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Propagation of large earthquakes as self-healing pulses or mild cracks


Observations suggest that mature faults host large earthquakes at much lower levels of stress than their expected static strength1,2,3,4,5,6,7,8,9,10,11. Potential explanations are that the faults are quasi-statically strong but experience considerable weakening during earthquakes, or that the faults are persistently weak, for example, because of fluid overpressure. Here we use numerical modelling to examine these competing theories for simulated earthquake ruptures that satisfy the well known observations of 1–10 megapascal stress drops and limited heat production. In that regime, quasi-statically strong but dynamically weak faults mainly host relatively sharp, self-healing pulse-like ruptures, with only a small portion of the fault slipping at a given time, whereas persistently weak faults host milder ruptures with more spread-out slip, which are called crack-like ruptures. We find that the sharper self-healing pulses, which exhibit larger dynamic stress changes compared to their static stress changes, result in much larger radiated energy than that inferred teleseismically for megathrust events12. By contrast, milder crack-like ruptures on persistently weak faults, which produce comparable static and dynamic stress changes, are consistent with the seismological observations. The larger radiated energy of self-healing pulses is similar to the limited regional inferences available for crustal strike-slip faults. Our findings suggest that either large earthquakes rarely propagate as self-healing pulses, with potential differences between tectonic settings, or their radiated energy is substantially underestimated, raising questions about earthquake physics and the expected shaking from large earthquakes.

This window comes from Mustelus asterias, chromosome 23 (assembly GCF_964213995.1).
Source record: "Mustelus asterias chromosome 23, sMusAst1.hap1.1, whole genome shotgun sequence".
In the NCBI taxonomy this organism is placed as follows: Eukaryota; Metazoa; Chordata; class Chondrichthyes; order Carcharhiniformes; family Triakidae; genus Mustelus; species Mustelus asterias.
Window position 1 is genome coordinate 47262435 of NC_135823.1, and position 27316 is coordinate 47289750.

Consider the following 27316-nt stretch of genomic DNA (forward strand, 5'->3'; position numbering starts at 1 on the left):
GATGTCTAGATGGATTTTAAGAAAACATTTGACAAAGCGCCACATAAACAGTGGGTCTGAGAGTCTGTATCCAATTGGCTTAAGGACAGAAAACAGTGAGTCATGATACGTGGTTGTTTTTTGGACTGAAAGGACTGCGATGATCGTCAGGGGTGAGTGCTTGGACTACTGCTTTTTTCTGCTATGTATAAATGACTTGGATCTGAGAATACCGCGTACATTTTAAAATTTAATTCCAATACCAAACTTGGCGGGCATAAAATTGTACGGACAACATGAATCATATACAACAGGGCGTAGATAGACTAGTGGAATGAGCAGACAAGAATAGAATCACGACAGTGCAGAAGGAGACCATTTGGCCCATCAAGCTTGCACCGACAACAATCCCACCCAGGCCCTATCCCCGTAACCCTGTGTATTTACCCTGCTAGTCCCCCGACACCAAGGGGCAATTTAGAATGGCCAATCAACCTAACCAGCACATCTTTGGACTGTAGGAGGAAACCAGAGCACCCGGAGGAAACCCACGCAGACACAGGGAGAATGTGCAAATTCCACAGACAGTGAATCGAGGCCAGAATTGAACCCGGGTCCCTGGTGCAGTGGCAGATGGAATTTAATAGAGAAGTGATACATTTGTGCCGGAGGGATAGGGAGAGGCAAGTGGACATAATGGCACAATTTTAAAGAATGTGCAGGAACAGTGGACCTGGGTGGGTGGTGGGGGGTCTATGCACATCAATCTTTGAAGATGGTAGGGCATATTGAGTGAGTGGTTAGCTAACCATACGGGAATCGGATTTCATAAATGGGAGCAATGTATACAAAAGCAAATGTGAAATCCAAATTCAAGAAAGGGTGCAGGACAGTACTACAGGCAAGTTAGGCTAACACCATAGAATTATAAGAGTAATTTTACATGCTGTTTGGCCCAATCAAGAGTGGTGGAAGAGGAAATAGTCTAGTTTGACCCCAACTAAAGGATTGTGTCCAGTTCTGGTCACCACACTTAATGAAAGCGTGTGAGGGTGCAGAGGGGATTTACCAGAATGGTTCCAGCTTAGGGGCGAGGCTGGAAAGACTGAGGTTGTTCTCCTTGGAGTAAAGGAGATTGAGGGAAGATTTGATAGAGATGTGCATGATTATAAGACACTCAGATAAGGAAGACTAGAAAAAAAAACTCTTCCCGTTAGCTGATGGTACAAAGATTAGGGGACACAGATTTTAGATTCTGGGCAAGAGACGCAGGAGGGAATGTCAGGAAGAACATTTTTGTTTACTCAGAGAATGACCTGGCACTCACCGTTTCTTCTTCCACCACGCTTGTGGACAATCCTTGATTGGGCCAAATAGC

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Fig. 1: Geophysical inferences from large earthquakes that can be used to constrain earthquake physics.
Fig. 2: Simulated self-healing pulses on quasi-statically strong but dynamically weak faults versus crack-like ruptures on chronically weak faults.
Fig. 3: The relationship between the rupture mode, radiated energy and stress state of simulated faults.
Fig. 4: Energy-related values for self-healing pulses are substantially different from seismological inferences based on the standard energy budget.

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Data availability

Numerical data are accessible through the CaltechDATA repository ( Seismological inferences used in this study are compiled from published literature and publicly available sources. Source data are provided with this paper.

Code availability

The numerical methodology used in this study is described in the Supplementary Materials and references32,49.


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This study was supported by the US National Science Foundation (NSF) (grants EAR 1142183 and 1520907), the US Geological Survey (grant G19AP00059) and the Southern California Earthquake Center (SCEC), contribution no. 10085. SCEC is funded by NSF Cooperative Agreement EAR 1033462 and US Geological Survey Cooperative Agreement G12AC20038. Numerical simulations for this study were carried out on the High Performance Computing Center cluster of the California Institute of Technology. We thank H. Kanamori, T. Heaton, J.-P. Avouac, V. Tsai and Z. Zhan for discussions and comments.

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Authors and Affiliations